What more can one say about the marvellous young journalist and human being who was Lyra McKee, and about her killing on Good Friday eve by the murderous losers of the so-called ‘New IRA’? As a former journalist from Northern Ireland I feel I should venture a few thoughts as a kind of tribute.
Lyra was an activist for LGBT rights whose compassionate understanding of human nature was very unusual for one so young. Selected by Forbes magazine as one of their ’30 under 30 in media in Europe’ three years ago, she was destined for great things. In a recent TED talk, she told the story of visiting a mosque in Orlando in Florida which, despite Islam’s opposition to homosexuality, had condemned the 2016 mass shooting in the Pulse gay nightclub in that city when some Christian churches were refusing to bury the victims because of their sexuality. She said at the age of 16 she had rejected religion,and decided she no longer wanted to talk to religious people, because religion had shaped how gay people are treated in the world, and told them that their sexuality was evil, often to the point of driving them to take their own lives. She recounted how as a teenager in north Belfast she had bargained with God, asking him not to send her to hell because she was gay.
After her experience in Orlando she had realised that she needed once more to converse with people of faith: not to berate them, but to take on the Sisyphean task of trying to persuade them that traditional church thinking on homosexuality was wrong. She needed to have ‘difficult conversations’ with such people, ‘to fight for the hearts and minds of those who oppose us.’ She said that anybody she had met of formerly extreme views – anti-gay, neo-Nazi – who had changed those views had done so as a result of a conversation with an erstwhile opponent.
Conversation between opponents is what needs to happen now again in Northern Ireland. In 2015 Sinn Fein published a booklet entitled Uncomfortable Conversations, which featured a number of prominent Protestants, and the occasional unionist. It is now time for Sinn Fein to take the initiative again, to reach out to the DUP, to a more urgent uncomfortable conversation that would lead to the resumption of power-sharing government in the North. Because for all its many faults, nationalists and unionists working together for the common good of Northern Ireland – with the extremely difficult unity question postponed for the present – remains the only way to peace, prosperity and the beginning of reconciliation there.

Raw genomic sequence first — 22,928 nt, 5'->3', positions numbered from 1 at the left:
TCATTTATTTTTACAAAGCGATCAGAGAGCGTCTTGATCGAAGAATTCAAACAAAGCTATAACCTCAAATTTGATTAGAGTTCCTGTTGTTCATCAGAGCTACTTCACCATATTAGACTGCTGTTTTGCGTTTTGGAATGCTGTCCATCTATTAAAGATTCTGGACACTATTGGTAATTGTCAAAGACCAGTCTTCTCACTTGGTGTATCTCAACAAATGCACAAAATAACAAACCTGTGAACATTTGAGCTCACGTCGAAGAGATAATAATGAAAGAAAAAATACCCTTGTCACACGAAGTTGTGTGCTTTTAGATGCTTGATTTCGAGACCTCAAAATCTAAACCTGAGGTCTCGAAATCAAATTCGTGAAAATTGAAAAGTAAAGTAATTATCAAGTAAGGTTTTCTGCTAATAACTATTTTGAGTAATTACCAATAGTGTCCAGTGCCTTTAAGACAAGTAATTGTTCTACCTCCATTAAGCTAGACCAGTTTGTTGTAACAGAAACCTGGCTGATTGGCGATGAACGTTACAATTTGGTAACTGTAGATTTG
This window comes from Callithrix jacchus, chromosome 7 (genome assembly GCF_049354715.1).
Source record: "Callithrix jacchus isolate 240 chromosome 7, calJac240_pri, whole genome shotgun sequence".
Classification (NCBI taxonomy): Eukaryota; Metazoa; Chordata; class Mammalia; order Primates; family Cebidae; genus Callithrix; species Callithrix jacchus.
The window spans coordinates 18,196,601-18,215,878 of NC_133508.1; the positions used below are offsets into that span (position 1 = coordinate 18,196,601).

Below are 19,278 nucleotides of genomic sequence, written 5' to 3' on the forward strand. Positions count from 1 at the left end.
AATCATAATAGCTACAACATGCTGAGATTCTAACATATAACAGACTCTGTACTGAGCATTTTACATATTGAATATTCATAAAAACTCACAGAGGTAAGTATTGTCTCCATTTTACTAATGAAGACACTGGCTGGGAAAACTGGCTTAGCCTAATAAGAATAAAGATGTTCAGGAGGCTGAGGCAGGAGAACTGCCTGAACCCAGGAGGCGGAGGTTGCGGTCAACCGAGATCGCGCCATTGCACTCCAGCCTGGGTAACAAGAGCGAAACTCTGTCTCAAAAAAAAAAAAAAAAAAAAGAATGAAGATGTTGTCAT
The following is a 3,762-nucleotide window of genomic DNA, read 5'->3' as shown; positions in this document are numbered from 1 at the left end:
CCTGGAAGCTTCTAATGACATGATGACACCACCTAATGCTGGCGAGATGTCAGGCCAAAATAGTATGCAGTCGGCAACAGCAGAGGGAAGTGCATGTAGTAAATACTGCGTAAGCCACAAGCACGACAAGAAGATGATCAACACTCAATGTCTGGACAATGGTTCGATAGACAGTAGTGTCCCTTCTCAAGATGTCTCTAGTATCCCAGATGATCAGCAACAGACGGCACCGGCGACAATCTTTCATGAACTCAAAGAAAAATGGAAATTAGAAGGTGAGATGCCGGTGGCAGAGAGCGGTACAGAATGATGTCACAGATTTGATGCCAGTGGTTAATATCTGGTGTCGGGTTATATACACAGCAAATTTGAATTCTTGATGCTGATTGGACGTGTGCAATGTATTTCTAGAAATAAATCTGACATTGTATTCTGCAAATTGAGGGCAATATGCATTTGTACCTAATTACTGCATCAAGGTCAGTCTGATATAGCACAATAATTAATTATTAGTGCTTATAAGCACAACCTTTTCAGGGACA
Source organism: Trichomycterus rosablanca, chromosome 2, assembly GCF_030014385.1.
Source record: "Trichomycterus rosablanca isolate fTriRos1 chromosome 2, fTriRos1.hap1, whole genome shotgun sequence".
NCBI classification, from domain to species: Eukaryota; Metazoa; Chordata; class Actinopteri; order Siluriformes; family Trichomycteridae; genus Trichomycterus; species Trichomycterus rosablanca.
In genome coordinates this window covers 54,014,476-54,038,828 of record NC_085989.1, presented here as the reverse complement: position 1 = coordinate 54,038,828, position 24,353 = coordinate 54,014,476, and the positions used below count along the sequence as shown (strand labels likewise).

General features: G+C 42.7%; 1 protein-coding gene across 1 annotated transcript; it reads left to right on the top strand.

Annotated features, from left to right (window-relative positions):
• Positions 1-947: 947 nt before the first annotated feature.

As Seamus Mallon writes in his forthcoming memoir, A Shared Home Place (to be published by Lilliput Press on 17th May): ‘This is the great conundrum of this small patch of earth, a place which two different groups of people love and treasure as their common home, but neither of which have yet found a way to define and describe so that it includes the other as a co-equal partner and thus becomes a truly shared home place.’
Before we even begin to talk about Irish unity, we need a Northern Ireland which is starting to come to peace with itself. Lyra McKee’s tragic killing could open an unexpected door. Arlene Foster and Mary Lou McDonald standing together in solidarity with the people of Creggan on Good Friday was a good start. Now it is time for the two governments to step in. Given the lack of competence of the present Secretary of State for Northern Ireland, there is a particular responsibility on a skilled senior politician like the Tánaiste, Simon Coveney, to give a lead; to use the window of opportunity opened up by the six month delay in Britain leaving the EU to press hard for a resumption of inter-party talks to get Stormont restored.
If the main issues between the DUP and Sinn Fein are those which led to the breakdown 14 months ago – an Irish language act and marriage equality – they are surely not insurmountable (and by all accounts, Sinn Fein was at its most open and flexible in the weeks before that breakdown). Coveney needs to be on the phone to Karen Bradley as soon as the Easter break ends, with a proposal for new talks to begin once the local and European elections are over on 23 May.
Over the past two decades, the Department of Foreign Affairs has shown that it can be a good listener when it comes to the views and fears of grass roots unionists, whether in the form of small grants from its Reconciliation Funds or regular invitations to conferences and round-table meetings in the South. In this it has been ably abetted by the Glencree Centre for Peace and Reconciliation and the Kennedy Institute for Conflict Intervention at Maynooth University.
Now we need to fill the perilous vacuum that Northern nationalists’ fears of a new post-Brexit border and the absence of any agreed regional government have inevitably opened up – and which the violent madmen of dissident republicanism are always keen to move into. The Irish government and its highly regarded diplomats – among the best in the world, former EU commission head José Manuel Barroso told the British Irish Association last year – need to step up to the plate and persuade the British once again to work with them on a renewed peacebuilding mission.
We desperately need the politicians to begin talking again. If necessary they must lead their reluctant grass-roots where they don’t want to go; that is what courageous leadership is about (they should take their cue from Gerry Adams, David Trimble or even the late Ian Paisley). Remember the Good Friday Agreement required 22 months of talking. With a bit of luck it won’t take that long this time. I have absolutely no illusions about the difficulties involved given the lack of trust between the two communities and their leaders. But wouldn’t the greatest tribute to the brave and brilliant young woman who was Lyra McKee be a resumed power-sharing government in Belfast by October? I may be a dreamer, but I’m not the only one.